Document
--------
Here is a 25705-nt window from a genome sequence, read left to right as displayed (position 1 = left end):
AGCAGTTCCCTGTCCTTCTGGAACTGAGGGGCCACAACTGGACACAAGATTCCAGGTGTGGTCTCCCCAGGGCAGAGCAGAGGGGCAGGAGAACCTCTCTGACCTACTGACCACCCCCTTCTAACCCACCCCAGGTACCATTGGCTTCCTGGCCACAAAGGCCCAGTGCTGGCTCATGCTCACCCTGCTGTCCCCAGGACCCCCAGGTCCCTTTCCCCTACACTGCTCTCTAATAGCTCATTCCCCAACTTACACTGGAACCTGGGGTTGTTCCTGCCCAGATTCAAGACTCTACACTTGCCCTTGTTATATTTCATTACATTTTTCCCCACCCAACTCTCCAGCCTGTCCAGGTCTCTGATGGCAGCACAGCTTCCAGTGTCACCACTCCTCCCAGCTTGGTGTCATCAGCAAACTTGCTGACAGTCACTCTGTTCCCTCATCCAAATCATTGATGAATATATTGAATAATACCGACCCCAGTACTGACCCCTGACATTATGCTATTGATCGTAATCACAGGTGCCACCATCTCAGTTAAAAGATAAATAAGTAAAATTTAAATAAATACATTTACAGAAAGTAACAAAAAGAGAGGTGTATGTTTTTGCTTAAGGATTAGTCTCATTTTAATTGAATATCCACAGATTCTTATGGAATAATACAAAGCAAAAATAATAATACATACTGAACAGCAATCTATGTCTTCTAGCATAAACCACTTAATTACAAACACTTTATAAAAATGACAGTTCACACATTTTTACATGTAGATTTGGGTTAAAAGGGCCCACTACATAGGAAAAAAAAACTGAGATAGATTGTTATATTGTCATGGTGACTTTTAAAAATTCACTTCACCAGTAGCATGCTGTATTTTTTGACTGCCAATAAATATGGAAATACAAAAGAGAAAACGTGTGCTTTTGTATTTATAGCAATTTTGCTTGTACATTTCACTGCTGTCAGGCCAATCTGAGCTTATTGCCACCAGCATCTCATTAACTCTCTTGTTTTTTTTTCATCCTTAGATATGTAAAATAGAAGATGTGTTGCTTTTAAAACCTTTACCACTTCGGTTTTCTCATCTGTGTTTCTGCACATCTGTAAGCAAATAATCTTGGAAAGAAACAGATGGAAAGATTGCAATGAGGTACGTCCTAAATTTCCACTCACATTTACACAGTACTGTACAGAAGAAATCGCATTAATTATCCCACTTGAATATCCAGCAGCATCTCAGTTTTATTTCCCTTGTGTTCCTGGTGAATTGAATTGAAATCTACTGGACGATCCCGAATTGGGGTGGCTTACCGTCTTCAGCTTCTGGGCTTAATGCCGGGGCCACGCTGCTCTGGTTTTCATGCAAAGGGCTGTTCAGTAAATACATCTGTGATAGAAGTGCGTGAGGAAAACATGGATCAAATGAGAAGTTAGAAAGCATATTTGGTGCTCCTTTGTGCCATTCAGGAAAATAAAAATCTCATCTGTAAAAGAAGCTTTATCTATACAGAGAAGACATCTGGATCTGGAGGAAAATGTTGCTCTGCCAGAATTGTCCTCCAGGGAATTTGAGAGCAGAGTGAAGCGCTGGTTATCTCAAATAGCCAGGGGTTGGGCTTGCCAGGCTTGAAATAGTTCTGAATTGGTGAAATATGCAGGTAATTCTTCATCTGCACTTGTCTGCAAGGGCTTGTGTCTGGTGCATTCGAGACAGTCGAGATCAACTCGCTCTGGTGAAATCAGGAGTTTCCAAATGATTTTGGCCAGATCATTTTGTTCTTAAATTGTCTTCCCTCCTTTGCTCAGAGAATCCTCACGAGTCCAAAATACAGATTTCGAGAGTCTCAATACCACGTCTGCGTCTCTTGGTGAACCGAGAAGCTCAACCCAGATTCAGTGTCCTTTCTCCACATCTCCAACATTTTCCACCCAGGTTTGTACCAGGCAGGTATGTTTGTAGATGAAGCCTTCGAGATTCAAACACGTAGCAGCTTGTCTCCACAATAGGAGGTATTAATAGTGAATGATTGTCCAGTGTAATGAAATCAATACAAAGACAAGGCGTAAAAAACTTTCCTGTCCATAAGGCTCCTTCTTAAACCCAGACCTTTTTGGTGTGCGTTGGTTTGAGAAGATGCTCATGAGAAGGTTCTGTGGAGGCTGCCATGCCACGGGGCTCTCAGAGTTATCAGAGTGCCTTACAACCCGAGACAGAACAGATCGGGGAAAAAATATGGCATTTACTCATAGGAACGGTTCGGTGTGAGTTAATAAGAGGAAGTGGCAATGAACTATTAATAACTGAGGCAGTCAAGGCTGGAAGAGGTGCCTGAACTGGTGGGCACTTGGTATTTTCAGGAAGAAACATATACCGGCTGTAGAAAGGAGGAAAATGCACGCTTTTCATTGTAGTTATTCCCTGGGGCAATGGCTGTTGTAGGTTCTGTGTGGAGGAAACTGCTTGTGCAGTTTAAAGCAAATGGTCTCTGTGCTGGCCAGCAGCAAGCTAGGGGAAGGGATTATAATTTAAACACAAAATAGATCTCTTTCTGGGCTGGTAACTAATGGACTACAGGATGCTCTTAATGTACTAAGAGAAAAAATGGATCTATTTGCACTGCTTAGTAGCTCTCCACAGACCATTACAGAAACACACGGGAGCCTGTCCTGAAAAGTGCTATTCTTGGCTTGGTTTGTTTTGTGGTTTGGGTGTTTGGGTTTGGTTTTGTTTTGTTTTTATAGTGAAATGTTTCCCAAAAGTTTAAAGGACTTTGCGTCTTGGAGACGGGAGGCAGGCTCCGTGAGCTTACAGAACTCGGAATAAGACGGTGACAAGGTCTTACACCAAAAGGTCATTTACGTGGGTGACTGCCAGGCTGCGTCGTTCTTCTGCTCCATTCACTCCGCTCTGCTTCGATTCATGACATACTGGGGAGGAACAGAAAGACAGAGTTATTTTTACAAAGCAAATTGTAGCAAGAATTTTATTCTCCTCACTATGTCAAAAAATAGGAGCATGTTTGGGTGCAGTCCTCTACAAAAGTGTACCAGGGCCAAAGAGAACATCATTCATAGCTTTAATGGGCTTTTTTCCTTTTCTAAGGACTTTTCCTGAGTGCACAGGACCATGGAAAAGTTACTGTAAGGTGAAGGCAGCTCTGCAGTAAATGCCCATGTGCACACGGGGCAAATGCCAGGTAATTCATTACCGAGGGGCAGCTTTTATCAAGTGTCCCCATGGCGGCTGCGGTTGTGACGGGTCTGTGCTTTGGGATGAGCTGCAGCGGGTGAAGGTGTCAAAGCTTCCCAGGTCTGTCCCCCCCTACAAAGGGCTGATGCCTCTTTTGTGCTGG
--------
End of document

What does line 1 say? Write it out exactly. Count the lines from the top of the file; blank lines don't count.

Here is a 25705-nt window from a genome sequence, read left to right as displayed (position 1 = left end):